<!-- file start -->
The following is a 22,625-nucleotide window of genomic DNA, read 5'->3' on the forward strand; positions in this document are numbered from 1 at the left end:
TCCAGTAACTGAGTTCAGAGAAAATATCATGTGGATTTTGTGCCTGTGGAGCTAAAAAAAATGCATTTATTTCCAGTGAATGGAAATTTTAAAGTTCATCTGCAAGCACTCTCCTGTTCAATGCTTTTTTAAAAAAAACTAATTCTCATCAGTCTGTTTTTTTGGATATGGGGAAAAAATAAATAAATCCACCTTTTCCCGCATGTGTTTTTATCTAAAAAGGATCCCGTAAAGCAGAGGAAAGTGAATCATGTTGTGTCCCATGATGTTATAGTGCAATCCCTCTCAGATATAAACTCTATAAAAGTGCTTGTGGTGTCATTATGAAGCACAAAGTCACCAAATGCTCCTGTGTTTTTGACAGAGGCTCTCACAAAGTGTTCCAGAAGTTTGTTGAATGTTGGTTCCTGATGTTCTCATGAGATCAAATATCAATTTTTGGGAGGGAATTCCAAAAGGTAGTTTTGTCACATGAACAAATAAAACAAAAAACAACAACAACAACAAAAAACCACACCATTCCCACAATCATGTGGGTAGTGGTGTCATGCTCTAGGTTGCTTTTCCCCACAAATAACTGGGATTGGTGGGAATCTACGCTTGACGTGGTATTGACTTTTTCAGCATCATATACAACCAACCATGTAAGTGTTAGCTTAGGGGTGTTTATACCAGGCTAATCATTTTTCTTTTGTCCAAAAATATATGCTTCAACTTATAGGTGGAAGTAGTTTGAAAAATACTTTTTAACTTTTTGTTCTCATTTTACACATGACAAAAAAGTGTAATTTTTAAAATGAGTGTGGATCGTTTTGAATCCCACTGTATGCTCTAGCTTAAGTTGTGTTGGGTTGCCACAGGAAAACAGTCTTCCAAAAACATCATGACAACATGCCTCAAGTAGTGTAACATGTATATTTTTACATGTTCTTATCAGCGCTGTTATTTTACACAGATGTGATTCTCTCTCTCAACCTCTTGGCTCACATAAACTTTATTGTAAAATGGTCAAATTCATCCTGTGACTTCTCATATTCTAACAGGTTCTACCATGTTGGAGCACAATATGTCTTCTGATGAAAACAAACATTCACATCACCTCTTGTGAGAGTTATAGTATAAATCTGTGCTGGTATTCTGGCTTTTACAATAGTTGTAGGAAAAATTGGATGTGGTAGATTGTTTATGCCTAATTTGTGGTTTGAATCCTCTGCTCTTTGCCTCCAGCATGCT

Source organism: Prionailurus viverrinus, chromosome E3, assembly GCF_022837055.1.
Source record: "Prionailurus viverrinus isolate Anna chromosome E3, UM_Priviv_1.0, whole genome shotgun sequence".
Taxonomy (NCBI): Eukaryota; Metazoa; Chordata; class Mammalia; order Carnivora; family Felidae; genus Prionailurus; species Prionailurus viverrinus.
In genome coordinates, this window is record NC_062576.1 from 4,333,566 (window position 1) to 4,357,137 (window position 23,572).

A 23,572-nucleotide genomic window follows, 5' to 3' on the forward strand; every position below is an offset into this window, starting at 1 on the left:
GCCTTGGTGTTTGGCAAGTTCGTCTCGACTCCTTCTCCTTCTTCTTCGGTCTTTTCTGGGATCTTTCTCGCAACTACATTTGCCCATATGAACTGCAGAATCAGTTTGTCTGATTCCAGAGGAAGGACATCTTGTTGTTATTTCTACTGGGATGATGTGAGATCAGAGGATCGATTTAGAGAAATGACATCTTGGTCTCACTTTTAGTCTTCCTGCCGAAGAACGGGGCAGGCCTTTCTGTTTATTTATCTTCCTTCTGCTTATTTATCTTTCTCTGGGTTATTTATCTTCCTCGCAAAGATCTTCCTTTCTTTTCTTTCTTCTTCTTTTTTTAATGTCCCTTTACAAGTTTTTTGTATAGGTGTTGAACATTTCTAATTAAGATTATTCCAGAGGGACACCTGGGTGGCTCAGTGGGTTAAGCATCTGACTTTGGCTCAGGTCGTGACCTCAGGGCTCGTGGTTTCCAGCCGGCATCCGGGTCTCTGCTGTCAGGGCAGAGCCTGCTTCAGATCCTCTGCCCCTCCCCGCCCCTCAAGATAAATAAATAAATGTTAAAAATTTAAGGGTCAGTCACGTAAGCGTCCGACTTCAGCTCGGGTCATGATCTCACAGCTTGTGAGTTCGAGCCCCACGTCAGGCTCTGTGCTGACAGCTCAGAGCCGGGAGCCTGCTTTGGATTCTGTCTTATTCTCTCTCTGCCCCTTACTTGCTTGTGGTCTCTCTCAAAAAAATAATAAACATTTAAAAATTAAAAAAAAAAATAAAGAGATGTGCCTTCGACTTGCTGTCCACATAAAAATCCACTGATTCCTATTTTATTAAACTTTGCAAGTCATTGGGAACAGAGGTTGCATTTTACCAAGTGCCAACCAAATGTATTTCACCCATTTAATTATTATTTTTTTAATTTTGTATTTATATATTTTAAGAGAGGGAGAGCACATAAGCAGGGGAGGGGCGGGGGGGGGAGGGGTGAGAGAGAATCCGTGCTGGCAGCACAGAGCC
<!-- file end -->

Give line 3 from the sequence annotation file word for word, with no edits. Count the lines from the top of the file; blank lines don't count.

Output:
Source organism: Prionailurus viverrinus, chromosome E3, assembly GCF_022837055.1.